Thursday, December 1, 2016

For the first time, astronomers have observed a strange quantum phenomenon in action, where a neutron star is surrounded by a magnetic field so intense, it’s given rise to a region in empty space where matter spontaneously pops in and out of existence.

I wish I knew enough math and physics to fully grasp this, but even without, it's still an amazing discovery.

In the classical physics of Newton and Einstein, the vacuum of space is entirely empty, but the theory of quantum mechanics assumes something very different.
According to quantum electrodynamics (QED) - a quantum theory that describes how light and matter interact - it’s predicted that space is actually full of 'virtual particles' that pop in and out of existence and mess with the activity of light particles (photons) as they zip around the Universe.
These virtual particles aren’t like regular physical particles like electrons and photons, but are fluctuations in quantum fields that have similar properties to a regular particle - the big difference being that they can appear and vanish at any point in space and time.
In regular empty space, photons aren't affected by these virtual particles, and travel without interference.
But in the empty space near the incredibly intense magnetic field of a neutron star, these virtual particles are 'excited', and they have a dramatic effect on any photons passing through.
"According to QED, a highly magnetised vacuum behaves as a prism for the propagation of light, an effect known as vacuum birefringence," Mignani explains in a press release.
"This effect can be detected only in the presence of enormously strong magnetic fields, such as those around neutron stars," adds team member Roberto Turollafrom the University of Padua in Italy.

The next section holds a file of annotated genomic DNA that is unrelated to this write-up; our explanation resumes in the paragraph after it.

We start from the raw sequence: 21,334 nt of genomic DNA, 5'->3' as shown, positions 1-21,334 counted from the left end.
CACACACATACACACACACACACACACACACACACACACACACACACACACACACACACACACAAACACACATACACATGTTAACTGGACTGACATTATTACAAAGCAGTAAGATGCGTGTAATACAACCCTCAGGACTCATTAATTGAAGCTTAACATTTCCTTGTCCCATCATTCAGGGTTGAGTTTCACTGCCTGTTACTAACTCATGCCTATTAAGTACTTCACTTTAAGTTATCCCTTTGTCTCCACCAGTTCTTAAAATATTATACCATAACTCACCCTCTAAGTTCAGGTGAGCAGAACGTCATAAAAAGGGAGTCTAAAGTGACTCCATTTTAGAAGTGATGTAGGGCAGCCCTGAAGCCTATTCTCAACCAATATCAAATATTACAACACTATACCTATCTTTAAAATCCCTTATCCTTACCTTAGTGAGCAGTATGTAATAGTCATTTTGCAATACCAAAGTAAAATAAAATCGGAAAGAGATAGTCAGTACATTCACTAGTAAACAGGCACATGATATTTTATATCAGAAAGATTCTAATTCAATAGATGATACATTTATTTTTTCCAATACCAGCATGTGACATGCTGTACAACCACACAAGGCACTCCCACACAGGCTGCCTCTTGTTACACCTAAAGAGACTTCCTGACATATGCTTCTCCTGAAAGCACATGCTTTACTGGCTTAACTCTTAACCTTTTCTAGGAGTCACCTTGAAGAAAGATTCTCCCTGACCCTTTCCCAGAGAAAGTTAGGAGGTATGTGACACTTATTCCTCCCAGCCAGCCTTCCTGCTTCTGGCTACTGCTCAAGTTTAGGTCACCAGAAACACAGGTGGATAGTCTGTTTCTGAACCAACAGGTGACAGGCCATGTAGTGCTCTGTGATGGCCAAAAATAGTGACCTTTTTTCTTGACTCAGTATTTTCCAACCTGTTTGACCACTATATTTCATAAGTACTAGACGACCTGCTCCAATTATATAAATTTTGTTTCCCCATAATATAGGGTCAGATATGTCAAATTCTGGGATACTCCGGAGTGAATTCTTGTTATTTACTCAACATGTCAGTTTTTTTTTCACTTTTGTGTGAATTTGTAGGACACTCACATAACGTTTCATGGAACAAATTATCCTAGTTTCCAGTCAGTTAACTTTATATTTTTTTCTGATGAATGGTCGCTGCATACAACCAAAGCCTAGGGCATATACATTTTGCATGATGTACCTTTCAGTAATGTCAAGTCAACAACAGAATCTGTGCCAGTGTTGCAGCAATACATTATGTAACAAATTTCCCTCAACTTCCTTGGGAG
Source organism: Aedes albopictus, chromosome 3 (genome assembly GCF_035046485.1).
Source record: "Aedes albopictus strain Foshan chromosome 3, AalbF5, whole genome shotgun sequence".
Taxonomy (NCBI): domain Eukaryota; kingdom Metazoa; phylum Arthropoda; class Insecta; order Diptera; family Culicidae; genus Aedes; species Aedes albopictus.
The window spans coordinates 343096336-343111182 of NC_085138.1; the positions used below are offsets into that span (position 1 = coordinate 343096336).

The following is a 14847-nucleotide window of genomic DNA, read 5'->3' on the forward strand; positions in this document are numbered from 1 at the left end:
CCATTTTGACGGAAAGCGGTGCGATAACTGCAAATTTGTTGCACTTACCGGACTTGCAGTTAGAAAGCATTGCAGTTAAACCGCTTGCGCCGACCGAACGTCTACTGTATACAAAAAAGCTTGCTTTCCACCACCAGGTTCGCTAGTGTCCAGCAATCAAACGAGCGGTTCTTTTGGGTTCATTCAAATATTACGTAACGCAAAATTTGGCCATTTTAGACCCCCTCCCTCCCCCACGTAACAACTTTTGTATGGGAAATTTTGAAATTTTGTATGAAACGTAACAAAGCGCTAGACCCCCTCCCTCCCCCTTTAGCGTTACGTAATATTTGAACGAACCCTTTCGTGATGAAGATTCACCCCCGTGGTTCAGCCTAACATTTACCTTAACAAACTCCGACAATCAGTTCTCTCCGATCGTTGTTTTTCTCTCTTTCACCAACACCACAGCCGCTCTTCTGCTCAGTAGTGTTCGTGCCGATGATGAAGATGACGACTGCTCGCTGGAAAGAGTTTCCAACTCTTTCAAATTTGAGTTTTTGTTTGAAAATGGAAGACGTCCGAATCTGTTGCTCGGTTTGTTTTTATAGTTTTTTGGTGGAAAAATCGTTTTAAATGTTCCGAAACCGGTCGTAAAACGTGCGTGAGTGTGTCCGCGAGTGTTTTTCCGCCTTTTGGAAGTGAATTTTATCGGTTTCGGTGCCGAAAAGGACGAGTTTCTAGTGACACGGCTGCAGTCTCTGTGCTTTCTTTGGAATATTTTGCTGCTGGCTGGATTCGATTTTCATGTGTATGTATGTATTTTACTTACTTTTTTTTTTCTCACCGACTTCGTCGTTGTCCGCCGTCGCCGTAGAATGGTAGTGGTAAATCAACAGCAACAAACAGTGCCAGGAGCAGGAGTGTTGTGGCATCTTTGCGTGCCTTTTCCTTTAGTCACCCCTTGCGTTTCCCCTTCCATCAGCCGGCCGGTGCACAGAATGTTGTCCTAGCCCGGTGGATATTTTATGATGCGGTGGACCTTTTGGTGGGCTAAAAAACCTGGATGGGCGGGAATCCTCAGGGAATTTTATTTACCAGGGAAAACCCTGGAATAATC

As Jay Bennett reports for Popular Mechanics, the researchers directed the world's most advanced ground-based telescope, the European Southern Observatory's Very Large Telescope (VLT), at their neutron star, and observed linear polarisation - the alignment of light waves influenced by electromagnetic forced - in the empty space around the star. 
"This is rather odd, because conventional relativity says that light should pass freely through a vacuum, such as space, without being altered," says Bennett. 
"The linear polarisation was to such a degree (16 degrees, to be precise) that the only known explanations are theories of QED and the influence of virtual particles."


  1. Matter moves between dimensions of space time. It's easier to explain at Planck Length mathematically but it applies across the spectrum. Heisenberg's Uncertainty Principle also explains that electrons are "sometimes there and sometimes not" in any given atom. It sounds weird, but most quantum mechanics is counterintuitive. For example, particles behave differently when observed than when they are not. That alone can bend your mind.

  2. I'm not sure which I'm more inclined to say "Huh????" about. The original article or LL's explanation. I need it 'splained in sum Murican Anglais! :-)

  3. When are scientists going to come up with Pumpkin Pie that pops out of existence after I eat it?

    If they can work that out, maybe I'd find some freckled beauty who'd be "excited" when she saw me! As it is, her gaze passes right through me, so no propagation is likely to take place. It's sad, ain't it!

    Oh well. At least there is always more Pumpkin Pie!